Subaru head replacement--cheap gasoline the culpit?

subaru
legacy

#1

I am forced to replace one of the heads on my Subaru Legacy turbo charged engine at nearly 80,000 miles. Valve problems. Service manager said that cheap gas can be a cause of this problem along with extended oil change intervals. He recommended only top tier gas brands–and thought buying at COSTCO was a possible cause. I had changed oil every 5000 miles with Mobil 1, even though the recommended change interval is 3750-- but car driven mostly on highway, never start and stop.



Do you think gasoline might be the villain? Should I stop buying at Costco and use only top tier brands?



Thanks for your advice–the thousands of $ in repair costs makes my saving .10-.20 a gallon a foolish choice




#2

Rather than brand of gas, this could be the result of the wrong grade of gas.
This car requires high-test/premium gas, and if you were using anything of lesser octane, damage to various engine parts can be the result.

In what kind of shape are the valves?
Have you consistently used high-test/premium gas?


#3

always premium fuel without exception


#4

What exactly is wrong with the head that necessitates replacement?


#5

I personally believe some brands of gasoline are of higher quality than others, others will disagree and I won’t argue. But certainly if the car does specify a certain level of octane, that’s important. A friend who runs a Shell station (and I don’t buy his gas very often as his prices are too high) says his fuel is sampled regularly to be sure the octane is as specified. He also mentioned Chevron as another that is more consistently checked. I’m also OCD about oil and wouldn’t go much beyond the recommended interval, even with highway miles, but that’s me.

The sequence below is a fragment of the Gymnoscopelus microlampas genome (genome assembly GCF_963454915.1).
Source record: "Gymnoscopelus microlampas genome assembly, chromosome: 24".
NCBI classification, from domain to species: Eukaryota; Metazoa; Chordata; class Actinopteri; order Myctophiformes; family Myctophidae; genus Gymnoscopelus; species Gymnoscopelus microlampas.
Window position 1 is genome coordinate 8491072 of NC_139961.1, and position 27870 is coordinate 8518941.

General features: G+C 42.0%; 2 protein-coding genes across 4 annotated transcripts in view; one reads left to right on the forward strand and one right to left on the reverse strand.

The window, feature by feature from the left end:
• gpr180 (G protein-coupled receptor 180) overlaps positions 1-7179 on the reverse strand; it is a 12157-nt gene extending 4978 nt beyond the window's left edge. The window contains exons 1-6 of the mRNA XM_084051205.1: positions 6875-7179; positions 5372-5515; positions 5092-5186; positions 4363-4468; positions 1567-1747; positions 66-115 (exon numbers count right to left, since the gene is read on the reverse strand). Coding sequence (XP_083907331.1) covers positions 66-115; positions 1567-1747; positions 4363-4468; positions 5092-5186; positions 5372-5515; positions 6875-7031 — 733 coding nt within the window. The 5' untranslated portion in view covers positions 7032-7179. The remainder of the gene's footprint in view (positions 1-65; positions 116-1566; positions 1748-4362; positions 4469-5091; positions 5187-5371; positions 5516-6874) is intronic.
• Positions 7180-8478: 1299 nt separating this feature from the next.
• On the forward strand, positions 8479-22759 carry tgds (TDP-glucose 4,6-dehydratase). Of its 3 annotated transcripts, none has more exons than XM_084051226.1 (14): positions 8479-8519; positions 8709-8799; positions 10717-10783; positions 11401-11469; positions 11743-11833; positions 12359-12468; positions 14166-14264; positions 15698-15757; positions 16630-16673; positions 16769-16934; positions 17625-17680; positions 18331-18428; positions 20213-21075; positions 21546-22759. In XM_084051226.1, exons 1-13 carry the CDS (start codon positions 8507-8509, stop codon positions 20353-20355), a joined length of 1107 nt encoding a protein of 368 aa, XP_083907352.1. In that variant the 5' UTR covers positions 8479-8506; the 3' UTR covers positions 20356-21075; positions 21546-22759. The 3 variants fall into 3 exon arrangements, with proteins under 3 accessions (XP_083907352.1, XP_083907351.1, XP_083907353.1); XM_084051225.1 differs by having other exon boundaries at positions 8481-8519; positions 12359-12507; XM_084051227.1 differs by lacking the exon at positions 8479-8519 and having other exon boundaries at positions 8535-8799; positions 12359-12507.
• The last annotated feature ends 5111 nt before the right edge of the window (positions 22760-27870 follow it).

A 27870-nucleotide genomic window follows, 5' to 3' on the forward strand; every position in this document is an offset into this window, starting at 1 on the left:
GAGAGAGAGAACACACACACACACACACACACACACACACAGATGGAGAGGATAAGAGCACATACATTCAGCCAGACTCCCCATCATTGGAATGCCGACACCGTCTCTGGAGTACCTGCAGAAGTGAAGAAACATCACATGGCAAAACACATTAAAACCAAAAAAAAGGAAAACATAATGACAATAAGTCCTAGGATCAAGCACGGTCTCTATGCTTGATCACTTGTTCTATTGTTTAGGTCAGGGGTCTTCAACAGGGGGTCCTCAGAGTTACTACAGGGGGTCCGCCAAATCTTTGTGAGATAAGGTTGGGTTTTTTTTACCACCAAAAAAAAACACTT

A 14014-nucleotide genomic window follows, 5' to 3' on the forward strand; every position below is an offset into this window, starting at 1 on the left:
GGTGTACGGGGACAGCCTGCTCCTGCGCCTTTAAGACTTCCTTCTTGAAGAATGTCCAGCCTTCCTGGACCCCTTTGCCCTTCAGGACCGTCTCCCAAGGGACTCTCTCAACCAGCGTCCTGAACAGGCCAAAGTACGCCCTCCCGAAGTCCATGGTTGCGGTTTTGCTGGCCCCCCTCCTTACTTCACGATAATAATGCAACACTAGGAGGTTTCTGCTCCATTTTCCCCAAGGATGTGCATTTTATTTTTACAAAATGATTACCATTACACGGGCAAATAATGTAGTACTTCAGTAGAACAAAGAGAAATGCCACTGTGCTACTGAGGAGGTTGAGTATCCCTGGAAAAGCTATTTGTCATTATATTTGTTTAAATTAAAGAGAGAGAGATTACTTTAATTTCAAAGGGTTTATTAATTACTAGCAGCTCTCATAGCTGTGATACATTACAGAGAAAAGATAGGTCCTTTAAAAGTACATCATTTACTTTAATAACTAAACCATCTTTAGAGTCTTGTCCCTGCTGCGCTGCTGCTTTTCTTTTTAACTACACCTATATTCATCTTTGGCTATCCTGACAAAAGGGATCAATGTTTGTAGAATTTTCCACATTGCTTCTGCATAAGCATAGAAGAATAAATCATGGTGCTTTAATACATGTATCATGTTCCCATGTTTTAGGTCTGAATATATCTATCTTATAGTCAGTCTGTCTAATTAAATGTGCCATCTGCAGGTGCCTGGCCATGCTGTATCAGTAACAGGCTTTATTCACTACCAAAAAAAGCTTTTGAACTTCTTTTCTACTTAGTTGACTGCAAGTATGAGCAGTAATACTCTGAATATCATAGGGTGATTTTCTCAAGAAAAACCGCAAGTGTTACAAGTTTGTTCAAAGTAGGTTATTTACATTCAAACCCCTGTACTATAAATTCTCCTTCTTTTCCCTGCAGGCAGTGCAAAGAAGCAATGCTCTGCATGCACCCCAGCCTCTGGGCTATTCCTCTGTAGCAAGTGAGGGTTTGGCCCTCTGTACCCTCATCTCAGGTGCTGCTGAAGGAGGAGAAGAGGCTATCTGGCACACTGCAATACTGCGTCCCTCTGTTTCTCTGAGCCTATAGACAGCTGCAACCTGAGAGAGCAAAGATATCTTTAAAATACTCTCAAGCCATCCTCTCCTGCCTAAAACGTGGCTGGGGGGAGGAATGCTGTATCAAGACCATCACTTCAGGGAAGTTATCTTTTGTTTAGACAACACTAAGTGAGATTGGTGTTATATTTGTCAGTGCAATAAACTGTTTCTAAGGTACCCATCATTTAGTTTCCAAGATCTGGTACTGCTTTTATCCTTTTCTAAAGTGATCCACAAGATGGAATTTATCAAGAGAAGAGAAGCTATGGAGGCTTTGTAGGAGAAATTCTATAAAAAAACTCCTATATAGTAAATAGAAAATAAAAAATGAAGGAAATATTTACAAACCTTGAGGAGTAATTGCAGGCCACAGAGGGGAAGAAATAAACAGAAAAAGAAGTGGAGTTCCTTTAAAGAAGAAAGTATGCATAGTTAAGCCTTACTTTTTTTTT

#6

I was not aware that a select group of companies are designated TOP TIER , you can do a google search to find the list. The Service adviser recommended using those brands–but he had to have some answer, and oil change interval did not seem probable


#7

The Top Tier brands of gas (Shell, Exxon, and Chevron are 3 that come to mind) have a higher level of detergents than the EPA requires. That could be very helpful with keeping your fuel injectors and intake valves clean–particularly if you have one of the new direct-injection engines. However, I am unsure about how a higher level of detergents would have prevented this problem with the cylinder heads.

What exactly is the problem with the valves and the heads?


#8

Remove the Owner’s manual, likely in the glove box, and check what octane your engine needs. I believe it it will require mid or high octane. The owner’s manual likely will say it should have or requires a certain minim octane.

Not using the prescribed octane can cause damage to your car and reduced power output.  If it only "recommends"  the high octane, you can use regular, but you will get lower mileage and power.

#9

By simply entering the word “Subaru” into this boards search feature, you will find the thousands of other somewhat less than happy Subaru owners who detail their sad laments on this forum…When you take a rather fragile engine and force-feed it, 80,000 trouble-free miles seems reasonable to me…Subaru mechanics enjoy full employment and are not going to blame their employer for building less than perfect cars and engines when they can lay the blame on “cheap gas”…If “cheap gas” was the problem, it would have manifested itself much sooner than 80,000 miles…This is just junk wearing out…


#10

I wonder if a coolant change could help head gasket life. I have dumped dexcool, Dno’t know what’s in a Subaru, and wonder if you think it might be relevant, or are the gaskets just prone to failure?


#11

First off, you will probably save money by replacing both heads as long as you’re getting into a tear down. Your valve problems are likely replicated in the other head.

More importantly, oil change intervals are particularly critical with turbocharged engines. Turbos (the turbocharger unit itself) have really tight clearances and are subjected to high heat.

The oil change interval deficiency would normally show up in friction surfaces (bearings)inside the turbo and elsewhere not valves. Since you’ve exceeded the interval regularly for 80K miles, I’d place the blame there, with too infrequent oil changes, not the gasoline grade you’ve been using

While you’re at it, get the timing belt, water pump, tensioner changed while you’re in there. It’s early but I think you’ll save some labor charges.


#12